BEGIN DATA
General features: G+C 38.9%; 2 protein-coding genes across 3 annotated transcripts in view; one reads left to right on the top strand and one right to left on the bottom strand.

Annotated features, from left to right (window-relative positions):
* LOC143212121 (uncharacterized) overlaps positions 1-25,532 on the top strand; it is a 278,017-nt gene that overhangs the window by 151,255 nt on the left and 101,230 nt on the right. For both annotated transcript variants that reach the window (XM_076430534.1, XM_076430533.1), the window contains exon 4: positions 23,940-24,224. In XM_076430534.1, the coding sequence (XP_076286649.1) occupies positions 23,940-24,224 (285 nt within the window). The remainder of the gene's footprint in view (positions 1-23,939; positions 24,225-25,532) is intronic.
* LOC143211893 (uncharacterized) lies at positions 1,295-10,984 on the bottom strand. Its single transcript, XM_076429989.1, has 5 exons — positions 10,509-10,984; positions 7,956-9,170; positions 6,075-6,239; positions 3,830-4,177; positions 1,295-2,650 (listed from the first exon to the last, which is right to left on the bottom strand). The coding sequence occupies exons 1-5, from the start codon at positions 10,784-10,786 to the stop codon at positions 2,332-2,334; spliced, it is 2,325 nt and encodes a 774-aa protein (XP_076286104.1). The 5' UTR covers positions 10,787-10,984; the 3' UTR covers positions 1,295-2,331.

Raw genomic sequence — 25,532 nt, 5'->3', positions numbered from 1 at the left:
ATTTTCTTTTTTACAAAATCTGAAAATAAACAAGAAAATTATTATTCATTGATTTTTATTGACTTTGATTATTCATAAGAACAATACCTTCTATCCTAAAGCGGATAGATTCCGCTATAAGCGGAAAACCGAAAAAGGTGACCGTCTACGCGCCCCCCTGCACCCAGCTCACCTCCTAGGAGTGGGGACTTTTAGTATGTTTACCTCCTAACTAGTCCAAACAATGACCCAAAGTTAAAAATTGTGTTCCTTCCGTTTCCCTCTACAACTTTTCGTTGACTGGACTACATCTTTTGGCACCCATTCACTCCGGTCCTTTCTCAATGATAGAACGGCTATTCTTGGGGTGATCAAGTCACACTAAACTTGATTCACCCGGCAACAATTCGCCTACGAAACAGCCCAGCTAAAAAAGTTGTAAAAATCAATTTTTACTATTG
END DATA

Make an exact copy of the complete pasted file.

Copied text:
General features: G+C 38.9%; 2 protein-coding genes across 3 annotated transcripts in view; one reads left to right on the top strand and one right to left on the bottom strand.

Annotated features, from left to right (window-relative positions):
* LOC143212121 (uncharacterized) overlaps positions 1-25,532 on the top strand; it is a 278,017-nt gene that overhangs the window by 151,255 nt on the left and 101,230 nt on the right. For both annotated transcript variants that reach the window (XM_076430534.1, XM_076430533.1), the window contains exon 4: positions 23,940-24,224. In XM_076430534.1, the coding sequence (XP_076286649.1) occupies positions 23,940-24,224 (285 nt within the window). The remainder of the gene's footprint in view (positions 1-23,939; positions 24,225-25,532) is intronic.
* LOC143211893 (uncharacterized) lies at positions 1,295-10,984 on the bottom strand. Its single transcript, XM_076429989.1, has 5 exons — positions 10,509-10,984; positions 7,956-9,170; positions 6,075-6,239; positions 3,830-4,177; positions 1,295-2,650 (listed from the first exon to the last, which is right to left on the bottom strand). The coding sequence occupies exons 1-5, from the start codon at positions 10,784-10,786 to the stop codon at positions 2,332-2,334; spliced, it is 2,325 nt and encodes a 774-aa protein (XP_076286104.1). The 5' UTR covers positions 10,787-10,984; the 3' UTR covers positions 1,295-2,331.

Raw genomic sequence — 25,532 nt, 5'->3', positions numbered from 1 at the left:
ATTTTCTTTTTTACAAAATCTGAAAATAAACAAGAAAATTATTATTCATTGATTTTTATTGACTTTGATTATTCATAAGAACAATACCTTCTATCCTAAAGCGGATAGATTCCGCTATAAGCGGAAAACCGAAAAAGGTGACCGTCTACGCGCCCCCCTGCACCCAGCTCACCTCCTAGGAGTGGGGACTTTTAGTATGTTTACCTCCTAACTAGTCCAAACAATGACCCAAAGTTAAAAATTGTGTTCCTTCCGTTTCCCTCTACAACTTTTCGTTGACTGGACTACATCTTTTGGCACCCATTCACTCCGGTCCTTTCTCAATGATAGAACGGCTATTCTTGGGGTGATCAAGTCACACTAAACTTGATTCACCCGGCAACAATTCGCCTACGAAACAGCCCAGCTAAAAAAGTTGTAAAAATCAATTTTTACTATTG